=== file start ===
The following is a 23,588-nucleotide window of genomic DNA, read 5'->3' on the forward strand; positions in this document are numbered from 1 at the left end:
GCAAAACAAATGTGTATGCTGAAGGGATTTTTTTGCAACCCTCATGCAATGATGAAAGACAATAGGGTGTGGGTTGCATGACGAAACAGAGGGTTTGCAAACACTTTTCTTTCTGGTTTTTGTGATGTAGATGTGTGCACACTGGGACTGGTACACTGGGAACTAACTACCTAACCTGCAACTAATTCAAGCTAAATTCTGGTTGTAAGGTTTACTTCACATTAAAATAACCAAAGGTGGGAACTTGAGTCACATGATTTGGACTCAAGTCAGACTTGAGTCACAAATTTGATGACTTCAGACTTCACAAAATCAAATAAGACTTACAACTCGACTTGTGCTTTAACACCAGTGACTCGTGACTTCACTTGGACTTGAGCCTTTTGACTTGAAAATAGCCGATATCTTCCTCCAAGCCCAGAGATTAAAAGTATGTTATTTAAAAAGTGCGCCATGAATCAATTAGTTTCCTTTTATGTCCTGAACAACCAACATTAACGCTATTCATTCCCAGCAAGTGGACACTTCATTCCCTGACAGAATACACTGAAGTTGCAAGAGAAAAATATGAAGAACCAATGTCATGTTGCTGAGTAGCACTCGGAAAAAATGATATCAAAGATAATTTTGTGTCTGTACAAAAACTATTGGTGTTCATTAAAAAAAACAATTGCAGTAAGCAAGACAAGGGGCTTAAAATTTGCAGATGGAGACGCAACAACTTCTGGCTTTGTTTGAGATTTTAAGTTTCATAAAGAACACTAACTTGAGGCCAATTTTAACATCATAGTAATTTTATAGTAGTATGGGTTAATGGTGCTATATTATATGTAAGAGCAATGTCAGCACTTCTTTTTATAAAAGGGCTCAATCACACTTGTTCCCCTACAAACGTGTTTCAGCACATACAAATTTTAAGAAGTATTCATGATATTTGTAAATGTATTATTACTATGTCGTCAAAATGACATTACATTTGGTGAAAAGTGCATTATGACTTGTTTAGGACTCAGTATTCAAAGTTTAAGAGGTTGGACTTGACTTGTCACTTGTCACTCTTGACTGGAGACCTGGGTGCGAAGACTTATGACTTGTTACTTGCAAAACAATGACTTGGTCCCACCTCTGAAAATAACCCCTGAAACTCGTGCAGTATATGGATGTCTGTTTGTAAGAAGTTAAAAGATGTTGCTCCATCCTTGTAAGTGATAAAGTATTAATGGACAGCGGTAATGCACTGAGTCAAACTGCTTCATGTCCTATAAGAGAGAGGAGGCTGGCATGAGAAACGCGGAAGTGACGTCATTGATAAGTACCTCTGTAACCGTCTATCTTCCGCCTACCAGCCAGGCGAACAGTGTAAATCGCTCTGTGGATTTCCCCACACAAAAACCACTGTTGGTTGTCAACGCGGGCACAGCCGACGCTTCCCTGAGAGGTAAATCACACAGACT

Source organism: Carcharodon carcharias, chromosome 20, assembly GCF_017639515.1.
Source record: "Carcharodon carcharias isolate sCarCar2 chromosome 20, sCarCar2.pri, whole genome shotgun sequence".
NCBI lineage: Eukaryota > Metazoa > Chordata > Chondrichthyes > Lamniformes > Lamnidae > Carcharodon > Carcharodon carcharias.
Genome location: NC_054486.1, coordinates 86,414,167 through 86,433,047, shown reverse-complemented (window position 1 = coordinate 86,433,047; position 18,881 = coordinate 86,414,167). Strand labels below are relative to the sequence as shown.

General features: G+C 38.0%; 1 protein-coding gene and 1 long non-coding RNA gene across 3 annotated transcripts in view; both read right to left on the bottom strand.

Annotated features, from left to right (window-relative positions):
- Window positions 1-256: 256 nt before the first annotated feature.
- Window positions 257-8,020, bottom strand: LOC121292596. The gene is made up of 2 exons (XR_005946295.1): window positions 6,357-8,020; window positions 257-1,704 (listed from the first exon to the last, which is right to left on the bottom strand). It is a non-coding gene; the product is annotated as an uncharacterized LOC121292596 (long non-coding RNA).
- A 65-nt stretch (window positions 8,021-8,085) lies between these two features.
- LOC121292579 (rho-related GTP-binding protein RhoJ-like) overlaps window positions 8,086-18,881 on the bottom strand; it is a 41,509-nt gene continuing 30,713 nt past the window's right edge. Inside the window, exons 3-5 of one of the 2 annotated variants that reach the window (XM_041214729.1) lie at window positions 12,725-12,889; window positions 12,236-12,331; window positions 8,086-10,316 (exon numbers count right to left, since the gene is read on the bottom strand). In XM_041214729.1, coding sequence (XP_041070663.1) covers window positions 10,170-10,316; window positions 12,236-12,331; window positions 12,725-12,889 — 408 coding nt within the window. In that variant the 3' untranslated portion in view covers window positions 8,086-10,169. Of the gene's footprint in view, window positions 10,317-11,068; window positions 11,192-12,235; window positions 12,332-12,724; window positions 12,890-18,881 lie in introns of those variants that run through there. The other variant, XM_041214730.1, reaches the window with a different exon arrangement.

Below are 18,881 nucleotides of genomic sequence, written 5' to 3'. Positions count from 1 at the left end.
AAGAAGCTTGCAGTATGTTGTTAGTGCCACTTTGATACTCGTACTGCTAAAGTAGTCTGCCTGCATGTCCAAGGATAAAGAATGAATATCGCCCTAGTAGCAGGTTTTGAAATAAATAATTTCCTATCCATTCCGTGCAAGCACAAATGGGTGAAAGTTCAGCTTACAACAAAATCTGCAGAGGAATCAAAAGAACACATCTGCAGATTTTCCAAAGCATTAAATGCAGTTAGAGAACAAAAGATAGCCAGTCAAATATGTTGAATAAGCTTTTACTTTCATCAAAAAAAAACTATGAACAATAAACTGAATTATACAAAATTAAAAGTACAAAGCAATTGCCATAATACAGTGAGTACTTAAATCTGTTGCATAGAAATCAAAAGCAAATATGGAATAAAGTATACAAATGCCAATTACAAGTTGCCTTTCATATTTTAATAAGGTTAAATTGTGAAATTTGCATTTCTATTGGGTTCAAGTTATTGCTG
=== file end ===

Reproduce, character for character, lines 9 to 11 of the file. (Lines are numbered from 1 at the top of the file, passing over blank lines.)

- Window positions 1-256: 256 nt before the first annotated feature.
- Window positions 257-8,020, bottom strand: LOC121292596. The gene is made up of 2 exons (XR_005946295.1): window positions 6,357-8,020; window positions 257-1,704 (listed from the first exon to the last, which is right to left on the bottom strand). It is a non-coding gene; the product is annotated as an uncharacterized LOC121292596 (long non-coding RNA).
- A 65-nt stretch (window positions 8,021-8,085) lies between these two features.